Control implications for managers

Automotive safety testing develops new ways to protect individuals in the event of an accident. Marriott International implement its First Ten Program, setting a standard for hassle free guest check in (based on the belief that guests ideally should be in their rooms within the first 10 minutes of their arrival) Better financial and operational controls implemented by CEO improved the financial results of Indo Rama synthetics Ltd., India’s largest polyester manufacturer, and helped it to turn around. As these examples, illustrate controlling plays an important role in results and is an important functions of managing. Without controls, managers would have insufficient information to resolve problems, make decisions, or take appropriate actions. How can managers perform the control function effectively and efficiently? To answer this question, we’re going to look at the qualities of an effective control system the contingency factors that affect the design of control systems, and how controls need in be adjusted for national differences.

What are the qualities of an effective control system?

Effective control systems tend to have certain qualities in common. The importance of these qualities varies with the situation but we can generalize that the following characteristics should take control system effective.

Accuracy: A control system that generates inaccurate can result in management’s failing to take action when it should or responding to a problem that doesn’t exist. An accurate control systems is reliable and products valid data.

Timeliness: Controls should call management’s attention to variations in time to prevent serious infringement on a unit’s performance. The best information has little value if it is dated. Therefore an effective control system must provide timely information.

Economy: a control system must be economically reasonable. Any system of control has to justify the benefits that are given in relation to the costs it incurs. To minimize costs, management should try to impose the least amount of control necessary to produce the desired results.

Flexibility Controls must be flexible enough to adjust to problems or to take advantage of new opportunities. Few organizations ace environment so stable that they need no flexibility. Even highly mechanisms structures require controls that can be adjusted as times and conditions change.

Understandability: controls that cannot be understood have no value. It is sometimes necessary therefore to substitute less complex controls for sophisticated devices. A control system that is difficult to understand can cause unnecessary mistakes, frustrate employees and eventually be ignored.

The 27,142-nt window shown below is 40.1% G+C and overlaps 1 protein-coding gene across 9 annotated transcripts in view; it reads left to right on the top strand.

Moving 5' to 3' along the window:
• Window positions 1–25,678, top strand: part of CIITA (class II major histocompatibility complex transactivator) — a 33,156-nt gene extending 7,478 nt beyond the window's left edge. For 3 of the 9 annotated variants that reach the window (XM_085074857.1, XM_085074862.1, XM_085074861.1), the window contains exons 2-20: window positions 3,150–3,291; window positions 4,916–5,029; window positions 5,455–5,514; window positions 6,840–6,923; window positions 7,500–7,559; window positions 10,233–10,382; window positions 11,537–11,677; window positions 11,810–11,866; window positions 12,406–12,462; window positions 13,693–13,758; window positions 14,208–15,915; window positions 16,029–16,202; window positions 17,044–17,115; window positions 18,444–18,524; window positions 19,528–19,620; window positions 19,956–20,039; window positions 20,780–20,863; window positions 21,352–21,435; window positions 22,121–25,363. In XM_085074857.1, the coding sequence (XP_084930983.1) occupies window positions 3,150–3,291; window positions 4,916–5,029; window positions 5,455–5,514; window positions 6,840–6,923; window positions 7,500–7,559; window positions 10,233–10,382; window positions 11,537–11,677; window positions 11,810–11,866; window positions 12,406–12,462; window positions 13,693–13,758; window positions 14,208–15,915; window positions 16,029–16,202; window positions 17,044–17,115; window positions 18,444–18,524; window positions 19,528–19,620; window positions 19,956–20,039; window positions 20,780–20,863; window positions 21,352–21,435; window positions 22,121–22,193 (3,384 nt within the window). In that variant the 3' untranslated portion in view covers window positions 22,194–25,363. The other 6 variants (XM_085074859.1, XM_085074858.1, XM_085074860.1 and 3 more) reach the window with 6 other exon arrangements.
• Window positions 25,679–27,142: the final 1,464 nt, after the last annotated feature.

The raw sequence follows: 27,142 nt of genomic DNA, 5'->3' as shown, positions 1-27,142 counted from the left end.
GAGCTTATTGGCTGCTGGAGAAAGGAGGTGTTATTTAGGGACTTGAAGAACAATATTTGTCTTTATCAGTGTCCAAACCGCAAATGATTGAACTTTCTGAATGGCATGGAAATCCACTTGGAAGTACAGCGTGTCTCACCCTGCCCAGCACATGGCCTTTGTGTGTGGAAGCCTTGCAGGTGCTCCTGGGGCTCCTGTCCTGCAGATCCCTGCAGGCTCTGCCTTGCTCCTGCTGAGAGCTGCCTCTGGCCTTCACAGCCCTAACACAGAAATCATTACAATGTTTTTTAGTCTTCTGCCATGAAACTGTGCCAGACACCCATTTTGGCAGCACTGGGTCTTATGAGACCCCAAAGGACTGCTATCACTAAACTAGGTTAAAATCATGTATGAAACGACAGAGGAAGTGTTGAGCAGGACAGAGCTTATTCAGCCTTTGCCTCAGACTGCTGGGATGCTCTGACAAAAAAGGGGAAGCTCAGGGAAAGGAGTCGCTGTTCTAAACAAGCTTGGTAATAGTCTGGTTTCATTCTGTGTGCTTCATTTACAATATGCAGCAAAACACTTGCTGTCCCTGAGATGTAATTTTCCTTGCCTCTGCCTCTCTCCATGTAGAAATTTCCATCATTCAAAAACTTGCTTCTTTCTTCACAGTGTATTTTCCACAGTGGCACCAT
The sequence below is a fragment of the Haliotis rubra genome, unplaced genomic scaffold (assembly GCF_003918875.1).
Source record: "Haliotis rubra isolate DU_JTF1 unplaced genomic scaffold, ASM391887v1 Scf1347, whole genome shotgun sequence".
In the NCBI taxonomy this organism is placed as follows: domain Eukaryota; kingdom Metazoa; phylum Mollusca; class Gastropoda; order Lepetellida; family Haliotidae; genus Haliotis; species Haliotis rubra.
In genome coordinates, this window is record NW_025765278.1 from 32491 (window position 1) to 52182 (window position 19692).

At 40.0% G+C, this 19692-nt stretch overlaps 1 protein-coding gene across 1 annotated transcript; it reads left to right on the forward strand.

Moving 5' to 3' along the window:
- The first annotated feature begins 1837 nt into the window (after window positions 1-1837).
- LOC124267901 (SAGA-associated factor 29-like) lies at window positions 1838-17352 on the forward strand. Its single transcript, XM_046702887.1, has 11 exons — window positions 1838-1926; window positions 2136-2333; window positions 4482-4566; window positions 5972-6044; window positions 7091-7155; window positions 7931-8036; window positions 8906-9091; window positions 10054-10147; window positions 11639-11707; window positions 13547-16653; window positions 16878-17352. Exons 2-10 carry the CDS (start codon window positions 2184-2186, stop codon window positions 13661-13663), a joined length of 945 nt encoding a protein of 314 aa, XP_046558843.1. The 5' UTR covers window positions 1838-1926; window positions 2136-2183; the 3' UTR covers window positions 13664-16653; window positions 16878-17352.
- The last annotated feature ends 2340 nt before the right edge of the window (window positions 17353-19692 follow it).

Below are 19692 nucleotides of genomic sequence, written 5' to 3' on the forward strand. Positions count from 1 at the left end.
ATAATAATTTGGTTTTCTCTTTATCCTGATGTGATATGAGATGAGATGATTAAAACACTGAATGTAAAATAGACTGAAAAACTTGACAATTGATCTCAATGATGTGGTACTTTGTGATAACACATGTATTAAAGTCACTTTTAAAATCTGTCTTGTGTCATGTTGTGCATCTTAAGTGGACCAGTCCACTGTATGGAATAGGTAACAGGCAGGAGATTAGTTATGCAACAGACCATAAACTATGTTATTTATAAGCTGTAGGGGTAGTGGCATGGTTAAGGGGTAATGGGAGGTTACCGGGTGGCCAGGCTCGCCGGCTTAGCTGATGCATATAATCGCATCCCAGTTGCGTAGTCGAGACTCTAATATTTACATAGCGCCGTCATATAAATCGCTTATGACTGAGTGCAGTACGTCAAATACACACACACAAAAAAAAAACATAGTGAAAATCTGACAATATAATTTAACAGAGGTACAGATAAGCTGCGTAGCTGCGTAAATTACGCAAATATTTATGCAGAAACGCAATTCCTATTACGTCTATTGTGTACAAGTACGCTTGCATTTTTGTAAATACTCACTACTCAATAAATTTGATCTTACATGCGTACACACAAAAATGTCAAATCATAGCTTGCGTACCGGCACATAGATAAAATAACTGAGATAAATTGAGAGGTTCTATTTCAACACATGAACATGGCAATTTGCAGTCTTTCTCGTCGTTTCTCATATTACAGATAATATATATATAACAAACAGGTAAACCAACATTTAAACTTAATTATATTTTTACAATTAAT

Reasonable criteria: Control standards must be reasonable and attainable. If they are too high or unreasonable they no longer motivate. Because most employees don’t want to risk being labeled incompetent by accusing superiors of asking too much employees may resort to unethical or illegal shortcuts. Control should therefore enforce standards that challenge and stretch people to reach higher performance levels without de-motivating them or encouraging deception.

Strategic placement: Management can’t control everything that goes on in an organization. Even if it could, the benefits couldn’t justify the costs. As a result, managers should place controls on factors that are strategic to the organization’s performance. Controls should cover the critical activities, operations and events within the organization. That is, they should focus on places at which variations harm.

Emphasis on the exception: because managers can’t control all activities they should place their strategic control devices where those devices can call attention only to the exceptions. An exception system ensures that a manager is not overwhelmed by information on variations from standard.

Multiple criteria: managers and employees alike will try to look good on the criteria that are controlled. If management controls by using a single measure such as unit profit, effort will be focused only on looking good on that standard. Multiple measures of performance widen this narrow focus. Multiple criteria have a dual positive effect. Because they are more difficult to manipulate than a single measure, they can discourage employees’ efforts to merely look good. In addition, because performance can rarely b objectively evaluated from a single indicator multiple criteria make possible more accurate assessments of performance.

Corrective action: An effective control system not only indicates when a significant deviation from standard occurs but also suggests what action should be taken to correct deviation. That is, it ought to both point out the problem and specify the solution. This form of control is frequently accomplished by establishing if then guidelines for instance if unit revenues drop more than 5 percent then unit costs should be reduced by a similar amount.